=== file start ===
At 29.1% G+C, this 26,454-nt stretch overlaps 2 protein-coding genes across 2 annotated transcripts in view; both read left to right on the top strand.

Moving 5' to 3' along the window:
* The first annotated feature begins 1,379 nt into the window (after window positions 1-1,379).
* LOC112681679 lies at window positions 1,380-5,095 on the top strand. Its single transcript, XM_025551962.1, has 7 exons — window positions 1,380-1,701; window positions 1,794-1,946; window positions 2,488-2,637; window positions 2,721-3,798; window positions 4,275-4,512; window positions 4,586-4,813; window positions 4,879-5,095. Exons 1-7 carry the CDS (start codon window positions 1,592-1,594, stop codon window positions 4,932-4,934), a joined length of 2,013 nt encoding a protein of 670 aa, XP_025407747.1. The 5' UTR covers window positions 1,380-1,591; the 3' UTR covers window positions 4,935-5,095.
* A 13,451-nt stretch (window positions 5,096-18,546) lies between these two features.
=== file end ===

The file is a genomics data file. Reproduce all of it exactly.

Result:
At 29.1% G+C, this 26,454-nt stretch overlaps 2 protein-coding genes across 2 annotated transcripts in view; both read left to right on the top strand.

Moving 5' to 3' along the window:
* The first annotated feature begins 1,379 nt into the window (after window positions 1-1,379).
* LOC112681679 lies at window positions 1,380-5,095 on the top strand. Its single transcript, XM_025551962.1, has 7 exons — window positions 1,380-1,701; window positions 1,794-1,946; window positions 2,488-2,637; window positions 2,721-3,798; window positions 4,275-4,512; window positions 4,586-4,813; window positions 4,879-5,095. Exons 1-7 carry the CDS (start codon window positions 1,592-1,594, stop codon window positions 4,932-4,934), a joined length of 2,013 nt encoding a protein of 670 aa, XP_025407747.1. The 5' UTR covers window positions 1,380-1,591; the 3' UTR covers window positions 4,935-5,095.
* A 13,451-nt stretch (window positions 5,096-18,546) lies between these two features.